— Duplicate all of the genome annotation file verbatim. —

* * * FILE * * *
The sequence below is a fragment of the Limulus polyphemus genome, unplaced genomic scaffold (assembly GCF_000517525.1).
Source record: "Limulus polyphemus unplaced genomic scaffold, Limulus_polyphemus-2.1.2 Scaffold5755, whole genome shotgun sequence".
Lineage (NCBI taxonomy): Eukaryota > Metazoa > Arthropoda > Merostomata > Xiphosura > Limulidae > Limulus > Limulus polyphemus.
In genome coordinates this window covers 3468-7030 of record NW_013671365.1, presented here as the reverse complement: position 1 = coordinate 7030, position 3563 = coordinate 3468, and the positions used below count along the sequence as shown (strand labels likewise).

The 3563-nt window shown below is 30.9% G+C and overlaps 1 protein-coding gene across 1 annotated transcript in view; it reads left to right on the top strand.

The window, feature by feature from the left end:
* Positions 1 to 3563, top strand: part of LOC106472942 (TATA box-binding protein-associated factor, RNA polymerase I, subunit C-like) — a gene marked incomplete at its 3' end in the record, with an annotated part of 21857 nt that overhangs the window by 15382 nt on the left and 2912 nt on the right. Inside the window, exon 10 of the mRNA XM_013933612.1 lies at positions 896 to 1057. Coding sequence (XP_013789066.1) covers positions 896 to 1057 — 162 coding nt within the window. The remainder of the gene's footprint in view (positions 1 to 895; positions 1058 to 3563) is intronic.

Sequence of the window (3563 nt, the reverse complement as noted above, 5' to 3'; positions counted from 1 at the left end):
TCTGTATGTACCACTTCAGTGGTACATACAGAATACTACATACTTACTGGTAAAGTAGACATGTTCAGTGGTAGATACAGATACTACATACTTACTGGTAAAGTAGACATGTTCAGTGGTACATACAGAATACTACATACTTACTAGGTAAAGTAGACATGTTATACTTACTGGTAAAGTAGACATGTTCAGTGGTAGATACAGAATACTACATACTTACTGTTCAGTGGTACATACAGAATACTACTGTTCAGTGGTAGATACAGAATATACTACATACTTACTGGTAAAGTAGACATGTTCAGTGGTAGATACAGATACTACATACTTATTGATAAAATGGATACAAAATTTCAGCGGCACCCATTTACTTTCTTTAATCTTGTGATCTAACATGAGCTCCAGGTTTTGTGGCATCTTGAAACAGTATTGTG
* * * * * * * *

The sequence below is a fragment of the Limulus polyphemus genome, unplaced genomic scaffold (assembly GCF_000517525.1).
Source record: "Limulus polyphemus unplaced genomic scaffold, Limulus_polyphemus-2.1.2 Scaffold5755, whole genome shotgun sequence".
Lineage (NCBI taxonomy): Eukaryota > Metazoa > Arthropoda > Merostomata > Xiphosura > Limulidae > Limulus > Limulus polyphemus.
In genome coordinates this window covers 3468-7030 of record NW_013671365.1, presented here as the reverse complement: position 1 = coordinate 7030, position 3563 = coordinate 3468, and the positions used below count along the sequence as shown (strand labels likewise).

The 3563-nt window shown below is 30.9% G+C and overlaps 1 protein-coding gene across 1 annotated transcript in view; it reads left to right on the top strand.

The window, feature by feature from the left end:
* Positions 1 to 3563, top strand: part of LOC106472942 (TATA box-binding protein-associated factor, RNA polymerase I, subunit C-like) — a gene marked incomplete at its 3' end in the record, with an annotated part of 21857 nt that overhangs the window by 15382 nt on the left and 2912 nt on the right. Inside the window, exon 10 of the mRNA XM_013933612.1 lies at positions 896 to 1057. Coding sequence (XP_013789066.1) covers positions 896 to 1057 — 162 coding nt within the window. The remainder of the gene's footprint in view (positions 1 to 895; positions 1058 to 3563) is intronic.

Sequence of the window (3563 nt, the reverse complement as noted above, 5' to 3'; positions counted from 1 at the left end):
TCTGTATGTACCACTTCAGTGGTACATACAGAATACTACATACTTACTGGTAAAGTAGACATGTTCAGTGGTAGATACAGATACTACATACTTACTGGTAAAGTAGACATGTTCAGTGGTACATACAGAATACTACATACTTACTAGGTAAAGTAGACATGTTATACTTACTGGTAAAGTAGACATGTTCAGTGGTAGATACAGAATACTACATACTTACTGTTCAGTGGTACATACAGAATACTACTGTTCAGTGGTAGATACAGAATATACTACATACTTACTGGTAAAGTAGACATGTTCAGTGGTAGATACAGATACTACATACTTATTGATAAAATGGATACAAAATTTCAGCGGCACCCATTTACTTTCTTTAATCTTGTGATCTAACATGAGCTCCAGGTTTTGTGGCATCTTGAAACAGTATTGTG